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30 Apr 2013

Accessible to All: Goldenvoice Works to Make Coachella, Stagecoach Fun for Those With Disabilities

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The folks who put on Stagecoach and Coachella each year have made it a priority to make the festivals accessible and enjoyable for people who have a disability. The folks who put on Stagecoach and Coachella each year have made it a priority to make the festivals accessible and enjoyable for people who have a disability. Erik Goodman

When I decided to attend Coachella and Stagecoach on behalf of the Coachella Valley Independent, editor Jimmy Boegle and I had some concerns about my physical limitations. A back injury that I suffered in 2011 has left me with problems with standing and sitting for long periods of time.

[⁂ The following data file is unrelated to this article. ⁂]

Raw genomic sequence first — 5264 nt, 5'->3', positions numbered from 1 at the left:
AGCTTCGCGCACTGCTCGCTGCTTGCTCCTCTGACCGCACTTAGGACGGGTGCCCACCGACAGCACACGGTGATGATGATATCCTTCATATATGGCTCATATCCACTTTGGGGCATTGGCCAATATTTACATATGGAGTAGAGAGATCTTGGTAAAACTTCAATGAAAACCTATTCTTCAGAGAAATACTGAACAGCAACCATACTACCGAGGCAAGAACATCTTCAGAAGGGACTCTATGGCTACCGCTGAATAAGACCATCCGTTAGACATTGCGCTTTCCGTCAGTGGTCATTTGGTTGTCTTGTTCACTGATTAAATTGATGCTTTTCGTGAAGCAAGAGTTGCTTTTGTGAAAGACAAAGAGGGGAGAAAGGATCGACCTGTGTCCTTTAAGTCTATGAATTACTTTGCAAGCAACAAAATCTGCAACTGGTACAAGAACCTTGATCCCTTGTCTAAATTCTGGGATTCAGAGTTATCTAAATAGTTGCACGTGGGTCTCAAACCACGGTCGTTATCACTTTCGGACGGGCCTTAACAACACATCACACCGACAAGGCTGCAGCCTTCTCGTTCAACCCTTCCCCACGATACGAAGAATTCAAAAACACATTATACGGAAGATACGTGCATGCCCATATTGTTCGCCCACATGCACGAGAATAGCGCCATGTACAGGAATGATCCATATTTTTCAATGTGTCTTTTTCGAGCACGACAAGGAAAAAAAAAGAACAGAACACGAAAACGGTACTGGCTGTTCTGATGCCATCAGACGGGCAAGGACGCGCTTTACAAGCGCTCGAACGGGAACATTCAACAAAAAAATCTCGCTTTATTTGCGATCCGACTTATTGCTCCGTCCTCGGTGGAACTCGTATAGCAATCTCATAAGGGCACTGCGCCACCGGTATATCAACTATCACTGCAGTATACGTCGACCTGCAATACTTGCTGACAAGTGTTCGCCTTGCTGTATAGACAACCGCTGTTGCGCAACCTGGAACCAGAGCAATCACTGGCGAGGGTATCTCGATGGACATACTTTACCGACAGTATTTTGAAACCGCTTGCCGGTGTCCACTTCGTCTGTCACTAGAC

While I was indeed concerned, I was confident that I was up to the task. However, by the third day of Coachella's second weekend, I was starting to really feel my physical limitations.

I decided to visit promoter Goldenvoice’s ADA (Americans With Disabilities Act) Access Center, located in the lobby area of both Coachella and Stagecoach. I was given an ADA wristband, which allowed me access to the handicapped areas, where I could sit and watch each band from a comfortable distance.